NASA Sees Arctic Ocean Circulation Do an About-Face
It may be the name of a car, a planet, and a Roman god, but (as best we know) none of those are toxic to humans or the environment. Mercury, a natural element of the Earth, is now better known as a potentially deadly metal. It is a potent neurotoxin, particularly damaging to the development of fetuses, infants and young children. Our exposure to methylated mercury, the most toxic form, is largely through eating contaminated fish.
The team, led by James Morison of the University of Washington's Polar Science Center Applied Physics Laboratory, Seattle, used data from an Earth-observing satellite and from deep-sea pressure gauges to monitor Arctic Ocean circulation from 2002 to 2006. They measured changes in the weight of columns of Arctic Ocean water, from the surface to the ocean bottom. That weight is influenced by factors such as the height of the ocean's surface, and its salinity. A saltier ocean is heavier and circulates differently than one with less salt.
Reporting in Geophysical Research Letters, the authors attribute the reversal to a weakened Arctic Oscillation, a major atmospheric circulation pattern in the northern hemisphere. The weakening reduced the salinity of the upper ocean near the North Pole, decreasing its weight and changing its circulation.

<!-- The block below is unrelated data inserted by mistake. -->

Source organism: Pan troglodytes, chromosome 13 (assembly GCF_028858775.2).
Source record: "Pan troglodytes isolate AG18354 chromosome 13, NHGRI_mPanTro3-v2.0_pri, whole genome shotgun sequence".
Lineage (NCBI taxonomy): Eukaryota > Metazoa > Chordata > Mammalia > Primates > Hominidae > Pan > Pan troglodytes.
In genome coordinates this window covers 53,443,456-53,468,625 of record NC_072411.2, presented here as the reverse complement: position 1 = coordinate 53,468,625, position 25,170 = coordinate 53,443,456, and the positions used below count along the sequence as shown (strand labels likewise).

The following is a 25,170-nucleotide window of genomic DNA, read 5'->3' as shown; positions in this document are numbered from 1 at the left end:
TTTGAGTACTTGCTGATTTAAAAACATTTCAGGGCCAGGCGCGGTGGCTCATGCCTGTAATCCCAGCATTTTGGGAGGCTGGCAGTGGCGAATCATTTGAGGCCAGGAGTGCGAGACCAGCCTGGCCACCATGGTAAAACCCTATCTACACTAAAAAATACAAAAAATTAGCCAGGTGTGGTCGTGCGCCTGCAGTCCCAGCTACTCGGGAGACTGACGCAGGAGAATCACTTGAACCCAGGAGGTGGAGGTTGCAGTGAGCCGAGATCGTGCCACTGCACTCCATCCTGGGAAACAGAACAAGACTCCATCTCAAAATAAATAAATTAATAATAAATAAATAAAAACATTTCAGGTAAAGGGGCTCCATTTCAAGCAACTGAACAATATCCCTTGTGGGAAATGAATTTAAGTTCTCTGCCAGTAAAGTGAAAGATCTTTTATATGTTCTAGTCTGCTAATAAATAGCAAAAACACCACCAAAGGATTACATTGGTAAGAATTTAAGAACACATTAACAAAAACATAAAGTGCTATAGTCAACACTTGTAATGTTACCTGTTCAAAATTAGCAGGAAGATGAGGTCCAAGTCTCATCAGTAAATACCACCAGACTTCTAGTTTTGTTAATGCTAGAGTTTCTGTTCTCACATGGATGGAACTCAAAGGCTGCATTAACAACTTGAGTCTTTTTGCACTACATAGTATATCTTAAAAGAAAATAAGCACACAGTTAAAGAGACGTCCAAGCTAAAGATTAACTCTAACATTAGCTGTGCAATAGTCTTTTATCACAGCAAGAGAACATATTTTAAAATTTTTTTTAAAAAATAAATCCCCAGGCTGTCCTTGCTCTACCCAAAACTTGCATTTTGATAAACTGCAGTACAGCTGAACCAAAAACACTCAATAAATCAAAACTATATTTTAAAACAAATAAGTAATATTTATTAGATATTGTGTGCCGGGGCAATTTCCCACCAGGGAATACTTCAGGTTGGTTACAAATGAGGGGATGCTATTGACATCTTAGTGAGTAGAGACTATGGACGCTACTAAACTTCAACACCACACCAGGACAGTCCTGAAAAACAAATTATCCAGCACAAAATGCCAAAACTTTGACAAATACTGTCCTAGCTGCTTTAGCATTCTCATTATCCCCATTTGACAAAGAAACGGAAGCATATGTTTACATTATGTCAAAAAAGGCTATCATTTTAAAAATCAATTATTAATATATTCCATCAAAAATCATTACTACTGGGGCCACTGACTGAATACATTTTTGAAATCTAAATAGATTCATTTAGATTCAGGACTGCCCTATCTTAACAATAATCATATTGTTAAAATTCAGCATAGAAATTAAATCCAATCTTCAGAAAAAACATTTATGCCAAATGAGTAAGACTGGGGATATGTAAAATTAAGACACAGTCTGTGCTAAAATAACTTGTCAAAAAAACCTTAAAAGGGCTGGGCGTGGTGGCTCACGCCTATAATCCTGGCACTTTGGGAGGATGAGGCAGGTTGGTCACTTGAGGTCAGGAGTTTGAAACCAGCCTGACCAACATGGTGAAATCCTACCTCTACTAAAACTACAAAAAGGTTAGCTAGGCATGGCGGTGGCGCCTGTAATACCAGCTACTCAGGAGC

The Arctic Oscillation was fairly stable until about 1970, but then varied on more or less decadal time scales, with signs of an underlying upward trend, until the late 1990s, when it again stabilized. During its strong counterclockwise phase in the 1990s, the Arctic environment changed markedly, with the upper Arctic Ocean undergoing major changes that persisted into this century. Many scientists viewed the changes as evidence of an ongoing climate shift, raising concerns about the effects of global warming on the Arctic.
Grace monitors tiny month-to-month changes in Earth's gravity field caused primarily by the movement of water in Earth's land, ocean, ice and atmosphere reservoirs. As such it can infer changes in the weight of columns of ocean water. In contrast, the pressure gauges installed on the sea floor in 2005-2006 directly measured water pressure at the bottom of the ocean. Gauge data were remotely recovered during the first year of the study.